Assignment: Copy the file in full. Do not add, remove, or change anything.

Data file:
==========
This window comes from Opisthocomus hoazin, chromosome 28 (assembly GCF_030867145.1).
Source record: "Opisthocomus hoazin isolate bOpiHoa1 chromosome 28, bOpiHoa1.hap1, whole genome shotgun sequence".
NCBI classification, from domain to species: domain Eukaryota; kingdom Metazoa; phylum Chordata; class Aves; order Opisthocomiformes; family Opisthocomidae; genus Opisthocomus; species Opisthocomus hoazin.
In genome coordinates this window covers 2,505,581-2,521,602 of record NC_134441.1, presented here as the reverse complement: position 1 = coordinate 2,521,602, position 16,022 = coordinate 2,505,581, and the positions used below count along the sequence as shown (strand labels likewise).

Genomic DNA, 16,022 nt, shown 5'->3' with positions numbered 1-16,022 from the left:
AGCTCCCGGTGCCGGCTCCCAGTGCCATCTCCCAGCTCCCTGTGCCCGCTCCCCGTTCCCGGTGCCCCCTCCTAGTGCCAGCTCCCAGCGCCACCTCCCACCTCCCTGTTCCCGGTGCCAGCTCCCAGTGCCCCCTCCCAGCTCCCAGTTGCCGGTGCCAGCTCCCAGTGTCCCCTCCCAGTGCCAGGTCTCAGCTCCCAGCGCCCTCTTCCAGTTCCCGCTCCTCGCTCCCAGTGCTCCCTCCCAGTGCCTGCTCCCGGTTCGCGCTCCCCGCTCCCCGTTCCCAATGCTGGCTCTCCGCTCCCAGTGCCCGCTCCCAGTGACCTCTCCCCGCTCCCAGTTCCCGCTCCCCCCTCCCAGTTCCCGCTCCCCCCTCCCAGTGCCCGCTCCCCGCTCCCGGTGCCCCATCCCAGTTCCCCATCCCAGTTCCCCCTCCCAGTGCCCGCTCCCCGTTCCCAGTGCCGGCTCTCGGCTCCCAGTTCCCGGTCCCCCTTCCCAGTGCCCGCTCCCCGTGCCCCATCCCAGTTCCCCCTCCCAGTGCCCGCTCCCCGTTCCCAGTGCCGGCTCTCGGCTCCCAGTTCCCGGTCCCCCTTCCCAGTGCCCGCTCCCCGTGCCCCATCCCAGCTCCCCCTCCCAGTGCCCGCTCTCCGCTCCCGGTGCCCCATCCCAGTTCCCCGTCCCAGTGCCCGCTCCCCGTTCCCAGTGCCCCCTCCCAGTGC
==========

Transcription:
This window comes from Opisthocomus hoazin, chromosome 28 (assembly GCF_030867145.1).
Source record: "Opisthocomus hoazin isolate bOpiHoa1 chromosome 28, bOpiHoa1.hap1, whole genome shotgun sequence".
NCBI classification, from domain to species: domain Eukaryota; kingdom Metazoa; phylum Chordata; class Aves; order Opisthocomiformes; family Opisthocomidae; genus Opisthocomus; species Opisthocomus hoazin.
In genome coordinates this window covers 2,505,581-2,521,602 of record NC_134441.1, presented here as the reverse complement: position 1 = coordinate 2,521,602, position 16,022 = coordinate 2,505,581, and the positions used below count along the sequence as shown (strand labels likewise).

Genomic DNA, 16,022 nt, shown 5'->3' with positions numbered 1-16,022 from the left:
AGCTCCCGGTGCCGGCTCCCAGTGCCATCTCCCAGCTCCCTGTGCCCGCTCCCCGTTCCCGGTGCCCCCTCCTAGTGCCAGCTCCCAGCGCCACCTCCCACCTCCCTGTTCCCGGTGCCAGCTCCCAGTGCCCCCTCCCAGCTCCCAGTTGCCGGTGCCAGCTCCCAGTGTCCCCTCCCAGTGCCAGGTCTCAGCTCCCAGCGCCCTCTTCCAGTTCCCGCTCCTCGCTCCCAGTGCTCCCTCCCAGTGCCTGCTCCCGGTTCGCGCTCCCCGCTCCCCGTTCCCAATGCTGGCTCTCCGCTCCCAGTGCCCGCTCCCAGTGACCTCTCCCCGCTCCCAGTTCCCGCTCCCCCCTCCCAGTTCCCGCTCCCCCCTCCCAGTGCCCGCTCCCCGCTCCCGGTGCCCCATCCCAGTTCCCCATCCCAGTTCCCCCTCCCAGTGCCCGCTCCCCGTTCCCAGTGCCGGCTCTCGGCTCCCAGTTCCCGGTCCCCCTTCCCAGTGCCCGCTCCCCGTGCCCCATCCCAGTTCCCCCTCCCAGTGCCCGCTCCCCGTTCCCAGTGCCGGCTCTCGGCTCCCAGTTCCCGGTCCCCCTTCCCAGTGCCCGCTCCCCGTGCCCCATCCCAGCTCCCCCTCCCAGTGCCCGCTCTCCGCTCCCGGTGCCCCATCCCAGTTCCCCGTCCCAGTGCCCGCTCCCCGTTCCCAGTGCCCCCTCCCAGTGC